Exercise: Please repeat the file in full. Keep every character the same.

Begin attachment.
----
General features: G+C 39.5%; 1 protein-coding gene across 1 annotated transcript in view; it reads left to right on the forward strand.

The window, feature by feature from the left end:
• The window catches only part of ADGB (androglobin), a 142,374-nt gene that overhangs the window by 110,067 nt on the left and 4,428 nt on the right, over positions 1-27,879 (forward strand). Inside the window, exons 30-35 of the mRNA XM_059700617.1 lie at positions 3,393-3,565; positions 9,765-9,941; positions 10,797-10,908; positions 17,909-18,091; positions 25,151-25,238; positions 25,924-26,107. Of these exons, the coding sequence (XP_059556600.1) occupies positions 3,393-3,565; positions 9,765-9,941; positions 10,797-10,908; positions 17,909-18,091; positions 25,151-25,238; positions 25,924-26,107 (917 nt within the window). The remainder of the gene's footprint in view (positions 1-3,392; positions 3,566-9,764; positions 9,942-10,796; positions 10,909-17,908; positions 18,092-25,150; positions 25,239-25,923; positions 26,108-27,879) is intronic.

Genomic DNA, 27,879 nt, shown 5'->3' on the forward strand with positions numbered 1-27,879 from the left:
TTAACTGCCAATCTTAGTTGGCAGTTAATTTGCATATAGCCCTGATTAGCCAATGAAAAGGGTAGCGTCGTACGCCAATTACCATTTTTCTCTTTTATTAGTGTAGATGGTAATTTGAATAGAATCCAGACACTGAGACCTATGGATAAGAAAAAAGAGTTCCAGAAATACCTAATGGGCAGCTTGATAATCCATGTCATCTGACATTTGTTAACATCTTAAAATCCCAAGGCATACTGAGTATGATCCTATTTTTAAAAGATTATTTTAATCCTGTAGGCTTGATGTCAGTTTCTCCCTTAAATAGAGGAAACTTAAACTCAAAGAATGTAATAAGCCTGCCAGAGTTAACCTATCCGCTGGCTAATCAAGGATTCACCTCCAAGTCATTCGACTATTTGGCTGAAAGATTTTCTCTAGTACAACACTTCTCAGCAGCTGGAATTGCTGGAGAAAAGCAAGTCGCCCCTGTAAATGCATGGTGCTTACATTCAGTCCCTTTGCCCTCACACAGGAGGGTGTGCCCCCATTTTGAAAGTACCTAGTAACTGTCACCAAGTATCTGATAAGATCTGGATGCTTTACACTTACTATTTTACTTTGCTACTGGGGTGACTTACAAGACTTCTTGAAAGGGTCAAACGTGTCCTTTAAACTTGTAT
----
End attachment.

General features: G+C 39.5%; 1 protein-coding gene across 1 annotated transcript in view; it reads left to right on the forward strand.

The window, feature by feature from the left end:
• The window catches only part of ADGB (androglobin), a 142,374-nt gene that overhangs the window by 110,067 nt on the left and 4,428 nt on the right, over positions 1-27,879 (forward strand). Inside the window, exons 30-35 of the mRNA XM_059700617.1 lie at positions 3,393-3,565; positions 9,765-9,941; positions 10,797-10,908; positions 17,909-18,091; positions 25,151-25,238; positions 25,924-26,107. Of these exons, the coding sequence (XP_059556600.1) occupies positions 3,393-3,565; positions 9,765-9,941; positions 10,797-10,908; positions 17,909-18,091; positions 25,151-25,238; positions 25,924-26,107 (917 nt within the window). The remainder of the gene's footprint in view (positions 1-3,392; positions 3,566-9,764; positions 9,942-10,796; positions 10,909-17,908; positions 18,092-25,150; positions 25,239-25,923; positions 26,108-27,879) is intronic.

Genomic DNA, 27,879 nt, shown 5'->3' on the forward strand with positions numbered 1-27,879 from the left:
TTAACTGCCAATCTTAGTTGGCAGTTAATTTGCATATAGCCCTGATTAGCCAATGAAAAGGGTAGCGTCGTACGCCAATTACCATTTTTCTCTTTTATTAGTGTAGATGGTAATTTGAATAGAATCCAGACACTGAGACCTATGGATAAGAAAAAAGAGTTCCAGAAATACCTAATGGGCAGCTTGATAATCCATGTCATCTGACATTTGTTAACATCTTAAAATCCCAAGGCATACTGAGTATGATCCTATTTTTAAAAGATTATTTTAATCCTGTAGGCTTGATGTCAGTTTCTCCCTTAAATAGAGGAAACTTAAACTCAAAGAATGTAATAAGCCTGCCAGAGTTAACCTATCCGCTGGCTAATCAAGGATTCACCTCCAAGTCATTCGACTATTTGGCTGAAAGATTTTCTCTAGTACAACACTTCTCAGCAGCTGGAATTGCTGGAGAAAAGCAAGTCGCCCCTGTAAATGCATGGTGCTTACATTCAGTCCCTTTGCCCTCACACAGGAGGGTGTGCCCCCATTTTGAAAGTACCTAGTAACTGTCACCAAGTATCTGATAAGATCTGGATGCTTTACACTTACTATTTTACTTTGCTACTGGGGTGACTTACAAGACTTCTTGAAAGGGTCAAACGTGTCCTTTAAACTTGTAT